# Checking values surrounding “b” in a matrix

Minesweeper, still. I found a way to do it, but I know there has to be a simplified way to doing this. I have to place a number in the matrix to represent how many bombs ("b") are surrounding it. This is what I have and I know there has to be a shorter way.

def check(y,x):
if ((y < 0) or (y >= len(mat1)) or (x < 0) or (x >= len(mat1))):
return (False)
else:
return mat1[y][x]

for x in range(len(mat1)):
for y in range(len(mat1)):
if mat1[y][x] != "b":
if check(y-1,x-1) == "b" or check(y,x-1) == "b" or check(y+1,x-1) == "b" or check(y+1,x) == "b" or check(y+1,x+1) == "b" or check(y,x+1) == "b" or check(y-1,x+1) == "b" or check(y-1,x) =="b":
mat1[y][x] = 1
if check(y-1,x-1) == "b":
if check(y,x-1) == "b" or check(y+1,x-1) == "b" or check(y+1,x) == "b" or check(y+1,x+1) == "b" or check(y,x+1) == "b" or check(y-1,x+1) == "b" or check(y-1,x) == "b":
mat1[y][x] = 2
if check(y,x-1) == "b":
if check(y+1,x-1) == "b" or check(y+1,x) == "b" or check(y+1,x+1) == "b" or check(y,x+1) == "b" or check(y-1,x+1) == "b" or check(y-1,x) == "b":
mat1[y][x] = 2
if check(y+1,x-1) == "b":
if check(y+1,x) == "b" or check(y+1,x+1) == "b" or check(y,x+1) == "b" or check(y-1,x+1) == "b" or check(y-1,x) == "b":
mat1[y][x] = 2
if check(y+1,x) == "b":
if check(y+1,x+1) == "b" or check(y,x+1) == "b" or check(y-1,x+1) == "b" or check(y-1,x) == "b":
mat1[y][x] = 2
if check(y+1,x+1) == "b":
if check(y,x+1) == "b" or check(y-1,x+1) == "b" or check(y-1,x) == "b":
mat1[y][x] = 2
if check(y,x+1) == "b":
if check(y-1,x+1) == "b" or check(y-1,x) == "b":
mat1[y][x] = 2
if check(y-1,x+1) == "b":
if check(y-1,x) == "b":
mat1[y][x] = 2
if check(y-1,x-1) == "b":
if check(y,x-1) == "b":
if check(y+1,x-1) == "b" or check(y+1,x) == "b" or check(y+1,x+1) == "b" or check(y,x+1) == "b" or check(y-1,x+1) == "b" or check(y-1,x) == "b":
mat1[y][x] = 3
if check(y+1,x-1) == "b":
if check(y+1,x) == "b" or check(y+1,x+1) == "b" or check(y,x+1) == "b" or check(y-1,x+1) == "b" or check(y-1,x) == "b":
mat1[y][x] = 3
if check(y+1,x) == "b":
if check(y+1,x+1) == "b" or check(y,x+1) == "b" or check(y-1,x+1) == "b" or check(y-1,x) == "b":
mat1[y][x] = 3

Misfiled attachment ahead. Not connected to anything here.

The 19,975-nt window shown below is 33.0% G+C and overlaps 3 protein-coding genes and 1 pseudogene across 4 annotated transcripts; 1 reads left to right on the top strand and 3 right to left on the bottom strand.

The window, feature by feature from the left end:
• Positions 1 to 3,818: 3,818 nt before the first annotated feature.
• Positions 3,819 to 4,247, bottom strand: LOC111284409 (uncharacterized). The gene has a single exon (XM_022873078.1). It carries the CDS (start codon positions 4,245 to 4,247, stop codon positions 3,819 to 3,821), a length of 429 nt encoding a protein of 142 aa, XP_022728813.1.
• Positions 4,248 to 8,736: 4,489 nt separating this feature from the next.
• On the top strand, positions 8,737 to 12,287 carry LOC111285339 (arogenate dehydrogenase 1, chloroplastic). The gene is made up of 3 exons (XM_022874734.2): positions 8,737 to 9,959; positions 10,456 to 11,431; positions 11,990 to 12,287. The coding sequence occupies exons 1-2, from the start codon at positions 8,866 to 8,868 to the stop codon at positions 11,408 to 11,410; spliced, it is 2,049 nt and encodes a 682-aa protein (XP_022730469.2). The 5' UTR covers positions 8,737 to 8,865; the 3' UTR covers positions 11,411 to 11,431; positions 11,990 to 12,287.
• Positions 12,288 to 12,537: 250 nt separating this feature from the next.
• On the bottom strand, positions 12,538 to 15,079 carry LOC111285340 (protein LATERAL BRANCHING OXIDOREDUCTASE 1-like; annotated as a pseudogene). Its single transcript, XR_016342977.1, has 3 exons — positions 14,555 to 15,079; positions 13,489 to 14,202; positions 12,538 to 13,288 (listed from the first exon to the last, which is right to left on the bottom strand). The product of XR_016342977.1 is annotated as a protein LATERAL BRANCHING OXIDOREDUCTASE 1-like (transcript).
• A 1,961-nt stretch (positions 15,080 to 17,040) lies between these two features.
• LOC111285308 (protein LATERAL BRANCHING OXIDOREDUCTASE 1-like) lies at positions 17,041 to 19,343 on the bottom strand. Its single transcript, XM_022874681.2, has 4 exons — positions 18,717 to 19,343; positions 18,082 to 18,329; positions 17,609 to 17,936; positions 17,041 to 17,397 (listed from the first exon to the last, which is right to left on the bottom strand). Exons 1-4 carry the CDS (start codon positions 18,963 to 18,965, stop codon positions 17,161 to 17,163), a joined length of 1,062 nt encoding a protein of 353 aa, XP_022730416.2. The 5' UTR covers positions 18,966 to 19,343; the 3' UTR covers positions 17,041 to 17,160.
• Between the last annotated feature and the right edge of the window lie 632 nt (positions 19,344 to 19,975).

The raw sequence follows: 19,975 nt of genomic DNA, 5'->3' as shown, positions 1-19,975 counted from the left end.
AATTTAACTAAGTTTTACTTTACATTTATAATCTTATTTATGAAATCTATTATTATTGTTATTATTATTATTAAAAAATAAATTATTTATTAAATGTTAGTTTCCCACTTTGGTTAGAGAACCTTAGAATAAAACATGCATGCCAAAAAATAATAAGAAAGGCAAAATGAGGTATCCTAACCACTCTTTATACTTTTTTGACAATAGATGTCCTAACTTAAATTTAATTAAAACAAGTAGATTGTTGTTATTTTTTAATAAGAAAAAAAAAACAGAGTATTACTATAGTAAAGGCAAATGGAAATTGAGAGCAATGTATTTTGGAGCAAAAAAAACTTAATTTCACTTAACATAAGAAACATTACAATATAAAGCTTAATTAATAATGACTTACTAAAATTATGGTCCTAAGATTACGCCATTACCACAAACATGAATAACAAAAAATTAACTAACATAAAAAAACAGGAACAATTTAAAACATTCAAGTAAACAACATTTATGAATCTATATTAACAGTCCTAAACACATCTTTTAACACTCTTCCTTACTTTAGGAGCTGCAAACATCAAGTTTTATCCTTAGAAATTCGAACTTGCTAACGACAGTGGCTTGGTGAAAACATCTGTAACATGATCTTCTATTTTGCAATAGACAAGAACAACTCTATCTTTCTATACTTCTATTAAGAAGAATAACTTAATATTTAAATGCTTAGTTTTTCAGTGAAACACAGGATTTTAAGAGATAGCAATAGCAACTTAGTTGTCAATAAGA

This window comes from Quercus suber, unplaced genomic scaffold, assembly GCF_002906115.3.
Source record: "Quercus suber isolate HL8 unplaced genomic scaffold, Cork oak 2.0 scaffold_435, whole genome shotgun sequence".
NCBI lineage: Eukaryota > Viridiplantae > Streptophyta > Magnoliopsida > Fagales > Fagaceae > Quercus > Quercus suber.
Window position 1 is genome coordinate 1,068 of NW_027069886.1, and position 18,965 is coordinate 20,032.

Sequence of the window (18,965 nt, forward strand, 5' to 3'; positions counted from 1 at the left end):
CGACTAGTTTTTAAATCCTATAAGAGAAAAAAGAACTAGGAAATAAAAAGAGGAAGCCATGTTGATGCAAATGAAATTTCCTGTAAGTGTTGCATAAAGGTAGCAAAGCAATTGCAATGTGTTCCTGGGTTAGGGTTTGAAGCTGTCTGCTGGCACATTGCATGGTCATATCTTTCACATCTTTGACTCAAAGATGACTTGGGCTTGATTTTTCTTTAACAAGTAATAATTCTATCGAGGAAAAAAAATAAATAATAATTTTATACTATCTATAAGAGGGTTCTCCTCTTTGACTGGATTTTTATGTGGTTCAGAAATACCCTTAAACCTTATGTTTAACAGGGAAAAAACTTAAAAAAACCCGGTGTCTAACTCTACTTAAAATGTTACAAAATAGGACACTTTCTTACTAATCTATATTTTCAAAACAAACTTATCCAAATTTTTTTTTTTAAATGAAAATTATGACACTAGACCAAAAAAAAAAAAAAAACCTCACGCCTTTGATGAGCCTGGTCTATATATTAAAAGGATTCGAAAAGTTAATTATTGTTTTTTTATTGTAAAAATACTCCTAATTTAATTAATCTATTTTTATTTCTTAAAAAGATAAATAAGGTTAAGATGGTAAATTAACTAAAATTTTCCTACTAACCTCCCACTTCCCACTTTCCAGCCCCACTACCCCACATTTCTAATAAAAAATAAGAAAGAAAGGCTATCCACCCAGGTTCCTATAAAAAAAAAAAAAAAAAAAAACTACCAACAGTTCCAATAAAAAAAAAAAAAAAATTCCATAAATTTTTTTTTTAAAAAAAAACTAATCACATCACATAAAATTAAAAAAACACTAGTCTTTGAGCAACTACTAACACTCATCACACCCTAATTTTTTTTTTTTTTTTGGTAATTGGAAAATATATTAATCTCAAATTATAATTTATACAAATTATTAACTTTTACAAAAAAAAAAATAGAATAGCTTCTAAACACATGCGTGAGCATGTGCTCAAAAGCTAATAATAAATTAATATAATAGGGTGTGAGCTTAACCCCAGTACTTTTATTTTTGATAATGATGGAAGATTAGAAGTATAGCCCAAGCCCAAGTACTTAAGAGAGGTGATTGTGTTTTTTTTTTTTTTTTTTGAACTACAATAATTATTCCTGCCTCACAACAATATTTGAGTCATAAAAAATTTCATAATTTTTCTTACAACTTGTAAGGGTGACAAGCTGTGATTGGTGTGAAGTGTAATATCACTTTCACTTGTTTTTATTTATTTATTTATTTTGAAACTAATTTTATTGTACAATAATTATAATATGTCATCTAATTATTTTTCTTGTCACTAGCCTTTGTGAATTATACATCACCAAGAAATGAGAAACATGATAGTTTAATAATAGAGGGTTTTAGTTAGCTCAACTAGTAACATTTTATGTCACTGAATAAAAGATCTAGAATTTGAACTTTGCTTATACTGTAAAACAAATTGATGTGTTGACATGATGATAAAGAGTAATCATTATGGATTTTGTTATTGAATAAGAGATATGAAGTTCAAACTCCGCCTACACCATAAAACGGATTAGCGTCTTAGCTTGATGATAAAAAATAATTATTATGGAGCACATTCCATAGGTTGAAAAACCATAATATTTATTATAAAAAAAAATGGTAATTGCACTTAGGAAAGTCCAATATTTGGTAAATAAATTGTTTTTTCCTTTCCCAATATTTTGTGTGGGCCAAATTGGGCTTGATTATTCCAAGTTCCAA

if check(y+1,x+1) == "b":
if check(y,x+1) == "b" or check(y-1,x+1) == "b" or check(y-1,x) == "b":
mat1[y][x] = 3
if check(y,x+1) == "b":
if check(y-1,x+1) == "b" or check(y-1,x) == "b":
mat1[y][x] = 3
if check(y-1,x-1) == "b":
if check(y,x-1) == "b":
if check(y+1,x-1) == "b":
if check(y+1,x) == "b" or check(y+1,x+1) == "b" or check(y,x+1) == "b" or check(y-1,x+1) == "b" or check(y-1,x) == "b":
mat1[y][x] = 4
if check(y+1,x-1) == "b":
if check(y+1,x) == "b":
if check(y+1,x+1) == "b" or check(y,x+1) == "b" or check(y-1,x+1) == "b" or check(y-1,x) == "b":
mat1[y][x] = 4
if check(y+1,x) == "b":
if check(y+1,x+1) == "b":
if check(y,x+1) == "b" or check(y-1,x+1) == "b" or check(y-1,x) == "b":
mat1[y][x] = 4
#ETC
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You should really look into numpy for this. Also, you declared a function within a for loop--very bad practice. I moved it out for you. –  jdotjdot Nov 26 '12 at 20:52
I've noticed, by the way, that you've asked 5 questions so far on SO and you haven't accepted answers for any of them so far. You should go back over this question and the others and accept the best answer, if you want people to continue answering your questions. –  jdotjdot Nov 26 '12 at 23:30

def check(y,x):
if ((y < 0) or (x < 0) or (y >= len(mat1)) or (x >= len(mat1))):
return False
else:
if mat1[y][x] == 'b':
return 1
else:
return 0

def check_all(y,x):
if mat1[y][x] != 'b':
return sum([check(y + yy, x + xx) for xx in range(-1,2) for yy in range(-1,2)])
else:
return 'b'

for x in range(len(mat1)):
for y in range(len(mat1)):
mat1[y][x] = check_all(y,x)

If I've understood what you're doing correctly, this code--particularly the check_all function--should take care of your issue. You were right, there is definitely a shorter way of doing it, using loops (or list comprehensions, in this case) rather than having to write out each check individually.

I preserved your code where possible since I don't have enough context to know if making changes will break anything.

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Why is the sum of False and 1 equal to 1? –  Waleed Khan Nov 27 '12 at 13:04
See this question. Python bool subclasses int, and False has a value of 0. True has a value of 1. –  jdotjdot Nov 27 '12 at 13:44

You could use something like this:

def bounded_range(i):
return range(max(0, i - 1), min(len(mat1) - 1, x + 1))

for x in range(len(mat1)):
for y in range(len(mat1)):
Xs = bounded_range(x)
Ys = bounded_range(y)
mat1[x][y] = len([0 for _x in Xs for _y in Ys
if not (x == _x and y == _x) and mat1[_x][_y] == 'b'])
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If you are trying to figure out how to program Minesweeper, you can check out MineSweep on the Python Cookbook which shows a twelve-step process in developing a GUI version of the game.

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